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Prudential may move headquarters to Hong Kong

Prudential is looking at plans to switch its main headquarters from London to Hong Kong in response to regulatory burdens from Solvency II.

In a statement released this morning, Prudential revealed that it is looking at switching domicile as part of a range of options to “maximise the strategic flexibility of the group”.

The statement says: “This includes consideration of optimising the group’s domicile, including as a possible response to an adverse outcome on Solvency II.

“There continues to be uncertainty in relation to the implementation of Solvency II and implications for the Group’s businesses. Clarity on this issue is not expected in the near term.”

Prudential was founded 163 years ago and remains the largest insurer in the UK. Some Prudential shareholders have been pushing for the move as Asia is now its biggest market.

According to reports, the move is being initiated by chief executive Tidjane Thiam in reaction to the new Solvency II regulations, which are set to come in next year.

Speaking at the World Economic Forum last month, Thiam said the new Solvency II rules would force the company to dispose of £11bn of investments into UK infrastructure projects as well as reducing the amount it lends to banks.

A conflict between insurance regulations and the Solvency II rules would also force Prudential to hold billions of pounds in additional capital to protect its American life insurer business, Jackson Life.

The Sunday Times says the FSA is understood to have told Prudential to prepare documents illustrating how it would deal with this element of the rules, including the potential to relocate to Asia.

Prudential has previously stated that a break-up of its business would make no financial sense.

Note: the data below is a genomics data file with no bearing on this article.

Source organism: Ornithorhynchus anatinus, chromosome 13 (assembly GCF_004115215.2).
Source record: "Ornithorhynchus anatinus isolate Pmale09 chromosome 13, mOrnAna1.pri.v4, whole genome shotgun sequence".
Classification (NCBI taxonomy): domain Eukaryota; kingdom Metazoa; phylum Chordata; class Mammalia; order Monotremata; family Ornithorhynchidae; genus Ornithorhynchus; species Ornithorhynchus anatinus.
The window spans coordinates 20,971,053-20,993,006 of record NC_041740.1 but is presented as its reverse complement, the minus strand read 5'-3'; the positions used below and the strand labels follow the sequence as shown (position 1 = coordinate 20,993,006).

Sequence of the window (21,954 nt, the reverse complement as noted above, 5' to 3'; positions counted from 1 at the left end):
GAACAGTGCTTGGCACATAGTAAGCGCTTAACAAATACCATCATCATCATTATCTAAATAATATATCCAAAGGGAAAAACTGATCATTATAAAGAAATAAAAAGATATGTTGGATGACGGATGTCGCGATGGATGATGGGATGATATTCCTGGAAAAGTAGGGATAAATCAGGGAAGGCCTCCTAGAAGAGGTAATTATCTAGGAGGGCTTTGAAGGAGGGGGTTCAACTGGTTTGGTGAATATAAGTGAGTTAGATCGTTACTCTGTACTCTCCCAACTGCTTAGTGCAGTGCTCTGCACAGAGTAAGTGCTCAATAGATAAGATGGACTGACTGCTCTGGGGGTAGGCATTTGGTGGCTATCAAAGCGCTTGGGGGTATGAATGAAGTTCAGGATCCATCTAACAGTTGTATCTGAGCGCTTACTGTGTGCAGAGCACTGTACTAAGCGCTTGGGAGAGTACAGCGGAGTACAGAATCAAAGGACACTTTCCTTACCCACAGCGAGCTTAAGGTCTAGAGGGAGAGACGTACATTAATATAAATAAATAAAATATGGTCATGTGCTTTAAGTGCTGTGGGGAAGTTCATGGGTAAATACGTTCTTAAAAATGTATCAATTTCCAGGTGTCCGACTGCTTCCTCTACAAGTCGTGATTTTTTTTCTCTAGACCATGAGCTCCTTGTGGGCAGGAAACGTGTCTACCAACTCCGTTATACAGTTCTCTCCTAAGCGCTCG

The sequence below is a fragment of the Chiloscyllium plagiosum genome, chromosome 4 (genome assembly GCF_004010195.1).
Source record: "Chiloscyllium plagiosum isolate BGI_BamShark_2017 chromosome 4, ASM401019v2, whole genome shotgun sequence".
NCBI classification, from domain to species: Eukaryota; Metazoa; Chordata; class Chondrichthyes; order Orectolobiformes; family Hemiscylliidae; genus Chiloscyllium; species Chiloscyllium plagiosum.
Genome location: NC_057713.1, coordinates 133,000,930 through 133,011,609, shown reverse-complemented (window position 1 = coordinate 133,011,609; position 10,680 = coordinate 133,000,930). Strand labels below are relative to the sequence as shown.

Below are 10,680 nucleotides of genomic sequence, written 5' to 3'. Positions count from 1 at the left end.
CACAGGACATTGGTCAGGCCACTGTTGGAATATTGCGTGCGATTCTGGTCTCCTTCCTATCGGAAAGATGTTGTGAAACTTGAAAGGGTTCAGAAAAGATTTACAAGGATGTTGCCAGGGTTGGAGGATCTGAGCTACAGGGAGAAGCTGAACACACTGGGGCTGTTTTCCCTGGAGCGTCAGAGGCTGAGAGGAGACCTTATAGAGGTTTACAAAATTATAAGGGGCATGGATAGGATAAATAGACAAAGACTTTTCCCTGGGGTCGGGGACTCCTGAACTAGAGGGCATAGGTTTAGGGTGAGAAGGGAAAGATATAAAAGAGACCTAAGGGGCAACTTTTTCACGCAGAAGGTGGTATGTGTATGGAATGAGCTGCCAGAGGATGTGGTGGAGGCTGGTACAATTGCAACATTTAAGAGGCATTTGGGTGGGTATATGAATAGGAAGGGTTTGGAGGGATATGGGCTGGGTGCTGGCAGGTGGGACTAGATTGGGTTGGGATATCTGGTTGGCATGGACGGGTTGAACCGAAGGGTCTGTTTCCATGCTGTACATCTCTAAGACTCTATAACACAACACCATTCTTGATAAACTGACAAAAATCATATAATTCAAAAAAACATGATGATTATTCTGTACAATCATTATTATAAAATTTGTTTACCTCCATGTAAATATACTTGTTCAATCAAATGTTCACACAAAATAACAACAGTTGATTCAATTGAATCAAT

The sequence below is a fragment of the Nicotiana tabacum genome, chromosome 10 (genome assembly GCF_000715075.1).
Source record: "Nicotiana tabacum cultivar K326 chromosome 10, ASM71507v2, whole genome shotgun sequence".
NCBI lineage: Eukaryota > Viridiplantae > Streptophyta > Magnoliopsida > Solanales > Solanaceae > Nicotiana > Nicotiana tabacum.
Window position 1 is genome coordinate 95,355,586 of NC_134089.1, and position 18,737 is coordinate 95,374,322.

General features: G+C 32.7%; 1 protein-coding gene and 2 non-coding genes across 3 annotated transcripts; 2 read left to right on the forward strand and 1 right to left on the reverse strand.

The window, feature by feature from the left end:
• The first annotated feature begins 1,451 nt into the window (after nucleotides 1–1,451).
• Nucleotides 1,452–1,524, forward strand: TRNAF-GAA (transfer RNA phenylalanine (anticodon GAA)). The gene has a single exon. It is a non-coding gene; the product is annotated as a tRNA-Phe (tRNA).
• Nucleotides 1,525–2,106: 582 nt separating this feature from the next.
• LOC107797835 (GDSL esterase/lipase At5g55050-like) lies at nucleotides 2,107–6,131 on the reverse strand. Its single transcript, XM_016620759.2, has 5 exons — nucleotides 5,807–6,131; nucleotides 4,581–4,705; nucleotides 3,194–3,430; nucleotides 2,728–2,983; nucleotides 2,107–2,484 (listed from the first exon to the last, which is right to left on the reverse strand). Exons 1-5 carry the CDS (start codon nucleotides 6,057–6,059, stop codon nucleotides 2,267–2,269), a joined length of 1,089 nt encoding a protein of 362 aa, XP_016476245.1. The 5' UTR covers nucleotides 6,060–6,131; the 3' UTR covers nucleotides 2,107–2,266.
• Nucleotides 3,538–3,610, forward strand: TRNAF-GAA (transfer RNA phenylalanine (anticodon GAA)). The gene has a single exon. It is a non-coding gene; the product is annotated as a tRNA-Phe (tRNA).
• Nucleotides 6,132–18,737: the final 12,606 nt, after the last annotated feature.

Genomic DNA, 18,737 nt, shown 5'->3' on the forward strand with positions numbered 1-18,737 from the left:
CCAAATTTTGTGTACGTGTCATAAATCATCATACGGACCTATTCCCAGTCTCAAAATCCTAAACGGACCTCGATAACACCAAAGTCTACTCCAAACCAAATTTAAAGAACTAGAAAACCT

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There are 7 comments at the moment, we would love to hear your opinion too.

  1. Strangulation by regulation..

    UK PLC on its last gasp?

  2. It would be sad to see the Pru go but maybe our government will finally wake up to what the FSA is actually doing.

  3. This is European legislation. If you want to lynch the FSA at least have the manners to do it based on their own actions

  4. Soren – this is EU legislation. Nothiong to do with the FSA.

  5. Slack regulation got us into this mess in the first place so if companies like Prudential don’t like it maybe it is time for them to leave.

    I would rather have companies that are financially secure and operating within the rules rather than having another RBS or Lloyds/Halifax situation.

    We should also be very worried about big corporations becoming so big that they can dictate terms to government. We have massive mergers over the last 30 years to create these huge companies that are too big and we cannot let them fail without having drastic consequences for the rest of the market. So maybe it’s about time these large firms are broken up into smaller firms and surely know one company should be able to dictate terms to a regulator or government.

    I would encourage people to stop whingeing at the FSA or European regulator for the sake of it and realise that our industry has to change.

    After all do you really want to repeat the last four years – I for one don’t

  6. @ Peter Herd
    The FSA is so big it can dictate terms to gevernment.

  7. Will they change the name to Pludential?

    The man flom the Plu.

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